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Red Hat Software Linux Business Operating Systems Linux

Red Hat Hires CentOS Developers 91

Posted by timothy
from the first-national-brain-trust-of-raleigh dept.
rjmarvin writes "Karanbir Singh and a handful of other CentOS developers are now full-time Red Hat employees, working in-house on the CentOS distribution with more transparent processes and methods. None of the CentOS developers will be working on Red Hat Enterprise Linux. The CentOS project would become another distribution and community cared for by Red Hat, like Fedora, and Red Hat CTO Brian Stevens says the company is planning its future around OpenStack, not just Linux."
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Red Hat Hires CentOS Developers

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  • Re:Desktop Linux (Score:5, Interesting)

    by fuzzyfuzzyfungus (1223518) on Tuesday February 11, 2014 @11:47AM (#46217963) Journal
    Given that Redhat is now officially cooperating, I'm not entirely sure why CentOS is still relevant(rather than 'Redhat, RTFM Edition, upgradeable at any time to Redhat, Comes with Support Edition if you buy support'); but I assume that Redhat is focused on the enterprise for a few reasons:

    1. Enterprise is where MS, and any other remaining competitors, really turn the screws on pricing. MS doesn't give away Windows Home editions; but only the OEMs know how much those costs, and most buyers aren't considering DIY or buying a 'bare' PC, so the effective cost (among the options they have) is zero. Enterprises, Not. So. Much. MS charges considerably more for 'Pro', and more again for anything server.

    2. Enterprises have volume and techies. A home user has, maybe, the nerd kid down the street or something for tech support. They also have a small number of computers. Even a relatively high price, per computer, makes total sense if it avoids any support headaches, and allows those that do come up to be handled by the most common tech support people. Enterprises, though, have enough computers that buying techs rather than 'solutions' starts to become cost effective(plus, their requirements tend to be complex enough that 'solutions' still require techs)

    3. 'Desktop'(in the sense of 'consumer') is where a lot of the really nasty hardware churn is. 'Enterprise desktop', 'workstation', and 'server' are all areas where (even if running Windows) IT departments Do. Not. Want. lots of driver/hardware churn, don't want to spend lots of time re-validating configurations, don't want shitty beta drivers, and so on. They are also often satisfied with a smaller variety of hardware, and from vendors who are more likely to build drivers with server and workstation customers in mind. Consumer OS that doesn't support a shitty inkjet released two years after the OS was? Pissed off consumer. Enterprise? Well, we've got some printers that all support Postscript or PCL, a bunch of servers that need NIC and SAS HBA support, and maybe some workstations with fancy graphics cards.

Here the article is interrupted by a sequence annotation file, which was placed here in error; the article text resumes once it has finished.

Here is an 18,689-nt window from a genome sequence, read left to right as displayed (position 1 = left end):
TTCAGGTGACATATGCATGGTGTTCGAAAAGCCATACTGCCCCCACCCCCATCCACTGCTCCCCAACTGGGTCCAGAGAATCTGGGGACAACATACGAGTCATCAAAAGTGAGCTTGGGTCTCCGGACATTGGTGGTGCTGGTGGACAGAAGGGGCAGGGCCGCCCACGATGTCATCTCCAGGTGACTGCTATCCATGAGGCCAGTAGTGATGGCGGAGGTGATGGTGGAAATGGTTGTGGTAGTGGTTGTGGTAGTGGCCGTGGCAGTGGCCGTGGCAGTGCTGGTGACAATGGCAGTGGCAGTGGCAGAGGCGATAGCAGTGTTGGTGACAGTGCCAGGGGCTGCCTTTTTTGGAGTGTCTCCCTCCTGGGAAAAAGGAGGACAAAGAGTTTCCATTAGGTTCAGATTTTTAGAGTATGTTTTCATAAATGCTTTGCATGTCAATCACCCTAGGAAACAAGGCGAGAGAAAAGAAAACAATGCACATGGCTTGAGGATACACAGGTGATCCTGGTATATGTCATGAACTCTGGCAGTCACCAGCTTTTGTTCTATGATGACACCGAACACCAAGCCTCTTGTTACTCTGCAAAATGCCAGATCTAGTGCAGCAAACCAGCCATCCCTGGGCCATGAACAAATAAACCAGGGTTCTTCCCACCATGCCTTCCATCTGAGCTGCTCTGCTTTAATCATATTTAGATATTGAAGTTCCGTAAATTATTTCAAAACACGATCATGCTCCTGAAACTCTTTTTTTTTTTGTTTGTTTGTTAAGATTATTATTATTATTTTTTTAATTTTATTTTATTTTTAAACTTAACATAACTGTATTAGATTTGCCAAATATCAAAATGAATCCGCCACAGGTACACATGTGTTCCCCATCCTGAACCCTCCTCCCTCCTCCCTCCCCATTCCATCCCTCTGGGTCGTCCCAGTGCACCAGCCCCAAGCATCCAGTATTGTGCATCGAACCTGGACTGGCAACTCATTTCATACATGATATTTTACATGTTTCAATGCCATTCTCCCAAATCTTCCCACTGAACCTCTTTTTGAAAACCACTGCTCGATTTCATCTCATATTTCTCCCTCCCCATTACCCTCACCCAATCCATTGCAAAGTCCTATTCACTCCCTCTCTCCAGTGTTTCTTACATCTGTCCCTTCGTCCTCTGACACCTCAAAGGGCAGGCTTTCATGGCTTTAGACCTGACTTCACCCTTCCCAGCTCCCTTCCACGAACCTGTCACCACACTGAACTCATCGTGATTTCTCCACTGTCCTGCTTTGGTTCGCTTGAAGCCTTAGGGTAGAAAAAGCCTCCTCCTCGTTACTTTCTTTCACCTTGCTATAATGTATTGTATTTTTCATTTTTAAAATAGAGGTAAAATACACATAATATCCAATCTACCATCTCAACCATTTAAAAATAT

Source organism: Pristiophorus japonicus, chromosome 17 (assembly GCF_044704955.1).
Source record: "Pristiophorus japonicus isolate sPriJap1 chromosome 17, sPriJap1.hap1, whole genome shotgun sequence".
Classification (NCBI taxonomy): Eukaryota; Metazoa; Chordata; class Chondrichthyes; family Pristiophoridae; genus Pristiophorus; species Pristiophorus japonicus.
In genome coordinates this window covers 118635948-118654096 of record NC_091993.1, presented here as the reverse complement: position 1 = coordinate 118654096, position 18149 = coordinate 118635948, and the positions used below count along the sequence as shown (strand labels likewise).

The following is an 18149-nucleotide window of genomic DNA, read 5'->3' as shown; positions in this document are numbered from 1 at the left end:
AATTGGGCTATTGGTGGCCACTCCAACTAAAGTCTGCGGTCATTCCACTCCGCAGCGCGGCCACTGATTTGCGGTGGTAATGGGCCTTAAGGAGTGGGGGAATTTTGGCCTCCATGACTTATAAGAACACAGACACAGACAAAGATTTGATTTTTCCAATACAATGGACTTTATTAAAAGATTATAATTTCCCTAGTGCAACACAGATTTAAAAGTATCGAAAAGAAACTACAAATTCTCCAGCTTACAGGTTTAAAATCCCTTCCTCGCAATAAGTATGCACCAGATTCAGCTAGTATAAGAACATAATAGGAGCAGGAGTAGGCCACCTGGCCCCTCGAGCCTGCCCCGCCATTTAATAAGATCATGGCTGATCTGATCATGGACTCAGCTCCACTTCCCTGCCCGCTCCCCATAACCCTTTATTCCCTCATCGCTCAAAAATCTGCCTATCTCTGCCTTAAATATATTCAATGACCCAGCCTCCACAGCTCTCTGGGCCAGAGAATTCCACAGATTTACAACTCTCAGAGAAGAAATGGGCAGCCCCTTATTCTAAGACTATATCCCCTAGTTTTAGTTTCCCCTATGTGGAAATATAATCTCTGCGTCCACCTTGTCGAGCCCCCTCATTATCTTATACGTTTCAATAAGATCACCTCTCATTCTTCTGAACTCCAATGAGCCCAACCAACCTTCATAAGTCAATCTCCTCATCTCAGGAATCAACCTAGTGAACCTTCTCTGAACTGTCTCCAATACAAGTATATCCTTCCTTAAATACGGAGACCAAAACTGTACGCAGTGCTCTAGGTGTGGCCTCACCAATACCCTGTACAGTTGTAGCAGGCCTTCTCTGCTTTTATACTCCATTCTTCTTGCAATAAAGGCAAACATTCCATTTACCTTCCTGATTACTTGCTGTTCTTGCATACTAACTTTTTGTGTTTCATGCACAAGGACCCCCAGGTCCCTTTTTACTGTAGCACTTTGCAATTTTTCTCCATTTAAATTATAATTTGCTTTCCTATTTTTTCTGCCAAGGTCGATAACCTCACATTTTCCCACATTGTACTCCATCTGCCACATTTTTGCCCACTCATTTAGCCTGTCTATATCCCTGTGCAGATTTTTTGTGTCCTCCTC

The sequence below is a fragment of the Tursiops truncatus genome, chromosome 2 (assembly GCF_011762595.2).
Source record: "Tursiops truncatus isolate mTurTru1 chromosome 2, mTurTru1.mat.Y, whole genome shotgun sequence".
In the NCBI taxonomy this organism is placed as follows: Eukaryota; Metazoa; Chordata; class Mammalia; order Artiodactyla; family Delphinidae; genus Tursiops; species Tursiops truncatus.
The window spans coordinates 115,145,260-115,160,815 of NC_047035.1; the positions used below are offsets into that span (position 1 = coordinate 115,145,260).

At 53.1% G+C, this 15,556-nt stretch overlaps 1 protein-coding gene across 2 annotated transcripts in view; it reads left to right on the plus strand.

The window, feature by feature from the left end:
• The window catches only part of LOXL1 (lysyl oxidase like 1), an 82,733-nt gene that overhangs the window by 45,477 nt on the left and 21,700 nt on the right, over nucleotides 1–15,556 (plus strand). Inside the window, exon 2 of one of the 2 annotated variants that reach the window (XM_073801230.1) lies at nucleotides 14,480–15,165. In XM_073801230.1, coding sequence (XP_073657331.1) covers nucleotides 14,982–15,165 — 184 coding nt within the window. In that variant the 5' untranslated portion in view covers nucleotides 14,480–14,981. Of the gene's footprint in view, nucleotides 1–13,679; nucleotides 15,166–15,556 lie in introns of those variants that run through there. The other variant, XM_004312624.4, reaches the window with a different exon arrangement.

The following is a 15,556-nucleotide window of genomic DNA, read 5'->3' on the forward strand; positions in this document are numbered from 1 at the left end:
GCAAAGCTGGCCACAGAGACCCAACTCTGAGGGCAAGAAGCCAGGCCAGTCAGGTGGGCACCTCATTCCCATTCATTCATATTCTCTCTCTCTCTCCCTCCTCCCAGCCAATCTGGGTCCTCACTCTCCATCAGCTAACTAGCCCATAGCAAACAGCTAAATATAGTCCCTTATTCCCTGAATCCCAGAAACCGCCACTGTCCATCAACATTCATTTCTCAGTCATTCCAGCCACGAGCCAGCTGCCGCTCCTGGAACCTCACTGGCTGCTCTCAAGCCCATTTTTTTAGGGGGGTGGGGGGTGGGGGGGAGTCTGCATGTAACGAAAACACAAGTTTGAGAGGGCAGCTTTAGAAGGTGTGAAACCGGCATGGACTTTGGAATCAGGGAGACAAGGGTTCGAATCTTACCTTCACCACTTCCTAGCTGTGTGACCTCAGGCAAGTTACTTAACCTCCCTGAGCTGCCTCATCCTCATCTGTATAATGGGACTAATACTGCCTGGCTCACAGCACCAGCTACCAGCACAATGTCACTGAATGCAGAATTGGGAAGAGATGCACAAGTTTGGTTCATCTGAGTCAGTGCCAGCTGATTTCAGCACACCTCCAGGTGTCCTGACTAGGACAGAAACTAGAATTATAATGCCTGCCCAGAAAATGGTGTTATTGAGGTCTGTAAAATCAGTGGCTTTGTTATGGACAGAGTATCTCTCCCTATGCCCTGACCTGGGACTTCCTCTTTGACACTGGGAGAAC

(As for Google and consumer Linux, it's a matter of taste whether you say that they already have, or that they never will: Android and ChromeOS are both Linux-based, neither have more than the slightest relationship to traditional linux/unix userlands. Is Google throwing its weight behind consumer Linux, or using embedded Linux as a cheap and easy way to boot a Google userland?)
  • by Peter H.S. (38077) on Tuesday February 11, 2014 @11:56AM (#46218089) Homepage

    That CentOS must remove all traces of Red Hat branding is due to trademarks and what not. Not really a problem to do for any serious distro anyway. Red Hat has apparently been quite happy with CentOS for quite a while, since it generates new costumers and people knowing RHEL-like environments and developers too.

    The corporate motive for getting directly involved in CentOS isn't trying to control a free edition of RHEL (there are many others besides CentOS), but is much more likely to be directed against Oracle who allegedly uses CentOS as Upstream for their Linux distro. Oracle haven't been smart enough to actually employ CentOS developers en masse, but with this move Red Hat can keep Oracle out of a controlling position in CentOS.

    Red Hats direct involvement in CentOS has many benefits for its users; The steering and participation in CentOS have been opened up (it was a small, rather closed group before). The concept of "variants" seems most promising, since it allows people to work on CentOS variants without the need to actually fork away and become their own little distro island. So Sci-Linux are contemplating becoming a CentOS Variant so they can work on the software they care about, instead of all the extra work there is in maintaining your own distro.

  • Re:Desktop Linux (Score:4, Interesting)

    by Kjella (173770) on Tuesday February 11, 2014 @12:24PM (#46218409) Homepage

    Really, you think Google could have just slapped their name on it and all the reason Linux hasn't taken off on the desktop would go away? The other part is that Google isn't very interested in giving you a local solution, that doesn't give them any data nor a hook to google services. And the third reason is that it would be too easy for third parties to strip off the Google bits, despite Android being open source they have very strong incentives to keep OEMs from shipping "bare" phones without all the Google services, the Play store and so on which they wouldn't have for a Linux distro.

  • Re:Maybe (Score:4, Interesting)

    by saleenS281 (859657) on Tuesday February 11, 2014 @02:25PM (#46219719) Homepage
    Nothing except ZFS, DTrace, crossbow, a fully featured SCSI target stack, and on solaris an extremely robust partitioning infrastructure. Here we are 9 years later and Linux still doesn't have a good answer.

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